Planning the Sit-In: A Shoe-Store Owner's Recollection (Ralph Johns)


Ezell Blair, Jr. (now Jibreel Khazan), David Richmond, Joseph McNeil, and Franklin McCain were the participants of the initial Greensboro sit-in, but they were supported by a local African-American community with a strong tradition of independent institutions and activism. They also had key allies in the white community. White shoe store owner Ralph Johns had long supported the NAACP, serving as the chapter's vice president in the 1940s and 1950s, and was committed to the idea of demonstrating against segregated public facilities. For several years he tried to persuade black employees and students to go to a lunch counter and demand service. Joseph McNeil believed that Johns's involvement in the black community "was far greater than [that of] any other merchant." As a result of his involvement, eggs were thrown at his store windows and rocks were thrown at him. He received numerous insults and threats, including bomb threats and obscene letters. In this interview from 1978, Johns relates his recollection of his role in the planning of the sit-ins.

Ralph Johns: Woolworth happened to be the target because I chose it and, after eleven years—1949 to 1960—I finally approached a student who was a freshman at A&T in my store buying shoes. I told him what I told others. "Joe McNeil, you got any guts?" "What do you mean?" he asked. (This was in December 1959). Then I told him to get me about four students to go to Woolworths. I would give them money to buy items at different counters and get a receipt for everything they bought, then go to the lunch counter and sit down to get something to eat.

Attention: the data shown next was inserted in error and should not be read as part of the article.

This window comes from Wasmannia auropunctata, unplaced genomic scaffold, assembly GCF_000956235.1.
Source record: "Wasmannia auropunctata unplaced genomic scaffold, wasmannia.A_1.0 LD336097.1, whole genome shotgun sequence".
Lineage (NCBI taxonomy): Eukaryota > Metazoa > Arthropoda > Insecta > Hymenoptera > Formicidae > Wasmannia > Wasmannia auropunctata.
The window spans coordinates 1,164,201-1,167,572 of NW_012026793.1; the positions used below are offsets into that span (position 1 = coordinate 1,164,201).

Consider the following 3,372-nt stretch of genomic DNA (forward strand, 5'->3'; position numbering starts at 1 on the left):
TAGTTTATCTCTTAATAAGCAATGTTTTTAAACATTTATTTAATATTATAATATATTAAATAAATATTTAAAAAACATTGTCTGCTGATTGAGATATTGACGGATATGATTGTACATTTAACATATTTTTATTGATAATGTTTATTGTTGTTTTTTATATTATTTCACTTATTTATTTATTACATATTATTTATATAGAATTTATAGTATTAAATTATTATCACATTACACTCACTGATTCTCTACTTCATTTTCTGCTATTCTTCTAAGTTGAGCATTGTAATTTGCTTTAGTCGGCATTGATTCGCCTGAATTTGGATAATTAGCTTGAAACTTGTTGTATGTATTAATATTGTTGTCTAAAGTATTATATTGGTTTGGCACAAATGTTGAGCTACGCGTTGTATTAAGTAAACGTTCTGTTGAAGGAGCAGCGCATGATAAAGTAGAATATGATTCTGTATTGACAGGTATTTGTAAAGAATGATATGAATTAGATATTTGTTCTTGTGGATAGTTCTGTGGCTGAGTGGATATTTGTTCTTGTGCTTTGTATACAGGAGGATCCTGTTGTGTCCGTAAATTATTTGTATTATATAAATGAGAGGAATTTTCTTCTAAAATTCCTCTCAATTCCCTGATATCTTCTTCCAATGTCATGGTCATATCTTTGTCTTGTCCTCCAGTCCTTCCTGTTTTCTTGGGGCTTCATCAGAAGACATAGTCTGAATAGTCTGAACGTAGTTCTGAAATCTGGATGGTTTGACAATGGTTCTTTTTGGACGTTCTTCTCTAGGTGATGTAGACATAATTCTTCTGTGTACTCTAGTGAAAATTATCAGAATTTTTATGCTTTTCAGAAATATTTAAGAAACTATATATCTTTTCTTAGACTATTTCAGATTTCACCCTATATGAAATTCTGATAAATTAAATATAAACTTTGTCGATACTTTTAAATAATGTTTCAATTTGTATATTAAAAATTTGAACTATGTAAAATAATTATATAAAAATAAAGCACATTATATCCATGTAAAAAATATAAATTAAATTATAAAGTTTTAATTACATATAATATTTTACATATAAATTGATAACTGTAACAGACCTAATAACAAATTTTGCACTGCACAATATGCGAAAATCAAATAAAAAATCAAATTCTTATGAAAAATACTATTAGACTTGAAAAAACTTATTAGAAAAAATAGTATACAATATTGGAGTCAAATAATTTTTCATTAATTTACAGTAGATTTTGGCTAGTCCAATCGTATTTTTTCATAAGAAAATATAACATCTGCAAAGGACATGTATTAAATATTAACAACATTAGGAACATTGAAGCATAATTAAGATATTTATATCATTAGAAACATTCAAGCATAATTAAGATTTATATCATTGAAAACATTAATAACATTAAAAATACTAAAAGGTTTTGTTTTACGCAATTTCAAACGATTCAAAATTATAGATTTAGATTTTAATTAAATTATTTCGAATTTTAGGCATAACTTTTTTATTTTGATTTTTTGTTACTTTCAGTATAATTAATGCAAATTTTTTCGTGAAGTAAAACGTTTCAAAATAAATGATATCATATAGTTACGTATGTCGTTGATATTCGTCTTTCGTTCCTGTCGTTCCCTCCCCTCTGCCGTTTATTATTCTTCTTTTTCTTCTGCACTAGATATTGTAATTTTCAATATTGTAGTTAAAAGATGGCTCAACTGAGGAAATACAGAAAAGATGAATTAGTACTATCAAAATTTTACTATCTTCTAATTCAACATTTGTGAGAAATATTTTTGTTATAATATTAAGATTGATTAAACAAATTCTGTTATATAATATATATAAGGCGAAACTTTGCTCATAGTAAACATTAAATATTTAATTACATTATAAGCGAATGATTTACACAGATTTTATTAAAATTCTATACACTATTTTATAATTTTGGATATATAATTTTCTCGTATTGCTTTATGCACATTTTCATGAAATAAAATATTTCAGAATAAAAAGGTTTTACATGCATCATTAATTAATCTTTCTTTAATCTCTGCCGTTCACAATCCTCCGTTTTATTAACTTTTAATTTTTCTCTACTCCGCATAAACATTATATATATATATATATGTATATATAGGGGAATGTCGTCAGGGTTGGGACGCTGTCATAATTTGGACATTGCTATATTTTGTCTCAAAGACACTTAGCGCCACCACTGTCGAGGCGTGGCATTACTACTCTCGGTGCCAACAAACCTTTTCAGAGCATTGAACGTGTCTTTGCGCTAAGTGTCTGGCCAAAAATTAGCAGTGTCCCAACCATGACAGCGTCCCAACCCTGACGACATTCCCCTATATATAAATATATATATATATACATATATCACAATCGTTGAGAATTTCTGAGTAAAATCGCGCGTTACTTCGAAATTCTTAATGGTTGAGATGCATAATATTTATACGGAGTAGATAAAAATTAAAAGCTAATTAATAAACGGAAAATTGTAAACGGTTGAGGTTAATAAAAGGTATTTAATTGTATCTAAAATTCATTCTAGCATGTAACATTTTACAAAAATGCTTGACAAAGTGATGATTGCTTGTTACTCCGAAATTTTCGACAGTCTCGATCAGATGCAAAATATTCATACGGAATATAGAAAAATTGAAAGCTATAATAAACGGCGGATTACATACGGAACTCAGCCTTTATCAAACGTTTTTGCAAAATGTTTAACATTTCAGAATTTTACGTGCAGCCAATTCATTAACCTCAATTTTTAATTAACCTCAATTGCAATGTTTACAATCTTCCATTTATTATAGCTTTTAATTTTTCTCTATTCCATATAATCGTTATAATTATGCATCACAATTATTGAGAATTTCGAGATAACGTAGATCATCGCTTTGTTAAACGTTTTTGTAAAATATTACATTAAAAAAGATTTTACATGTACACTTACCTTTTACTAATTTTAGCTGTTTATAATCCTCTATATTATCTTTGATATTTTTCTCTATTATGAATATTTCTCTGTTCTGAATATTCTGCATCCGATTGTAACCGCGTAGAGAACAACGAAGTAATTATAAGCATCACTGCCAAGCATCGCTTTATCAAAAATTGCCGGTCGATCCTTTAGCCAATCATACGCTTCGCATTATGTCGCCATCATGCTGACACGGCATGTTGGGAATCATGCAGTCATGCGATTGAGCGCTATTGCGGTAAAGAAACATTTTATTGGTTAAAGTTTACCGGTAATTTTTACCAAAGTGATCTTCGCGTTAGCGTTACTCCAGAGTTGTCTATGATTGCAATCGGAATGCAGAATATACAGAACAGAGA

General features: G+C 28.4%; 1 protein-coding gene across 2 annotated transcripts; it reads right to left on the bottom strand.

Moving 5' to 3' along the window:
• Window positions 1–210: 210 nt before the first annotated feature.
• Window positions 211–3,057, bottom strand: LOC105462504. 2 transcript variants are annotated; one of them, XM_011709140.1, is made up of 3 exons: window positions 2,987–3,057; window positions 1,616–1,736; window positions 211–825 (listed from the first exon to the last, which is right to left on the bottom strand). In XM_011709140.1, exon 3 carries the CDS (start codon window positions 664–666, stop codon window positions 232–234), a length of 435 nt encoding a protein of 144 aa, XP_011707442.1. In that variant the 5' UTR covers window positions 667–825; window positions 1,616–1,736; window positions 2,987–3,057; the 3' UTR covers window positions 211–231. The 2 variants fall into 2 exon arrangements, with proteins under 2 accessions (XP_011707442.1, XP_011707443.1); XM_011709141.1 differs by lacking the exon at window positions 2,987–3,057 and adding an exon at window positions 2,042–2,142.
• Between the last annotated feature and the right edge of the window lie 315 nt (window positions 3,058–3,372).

I told him that he would be told by the waitresses that they don't serve Negroes. Then I told him to call her a liar, that Woolworths does serve Negroes, that he was served at four counters and he had the receipts to prove it. Then I told him that, naturally, she would call a manager, and he would try to evict them or call the police. But I said, if he does, then call me on the phone and I would call Jo Spivey of the Greensboro Record to send a report and photographer to the scene at once.

Well, Joe McNeil did not come back to my store. Dorothy Graves, who worked as a clerk in my store, said, "He is just like all the rest you talked to. He ain't coming back." But Joe did come back on February 1, 1960, with three more freshmen├"´┐Ż´┐ŻEzell Blair, Franklin McCain, and David Richmond. They said, "We are here, Cuzzin" (a nickname used by me in my many newspaper articles), "And ready to go." Dorothy, who was standing there, yelled, "Praise the Lord!" For one hour, in the back of my store, I planned strategy, telling them what to do and gave them money to use, and, if trouble started, to call me on the phone. That day was the beginning of the sit-ins that swept America and flowed even into Africa.


Interview with Ralph Johns, January 17, 1978, Greensboro Voices, Jackson Library, University of NC at Greensboro. [].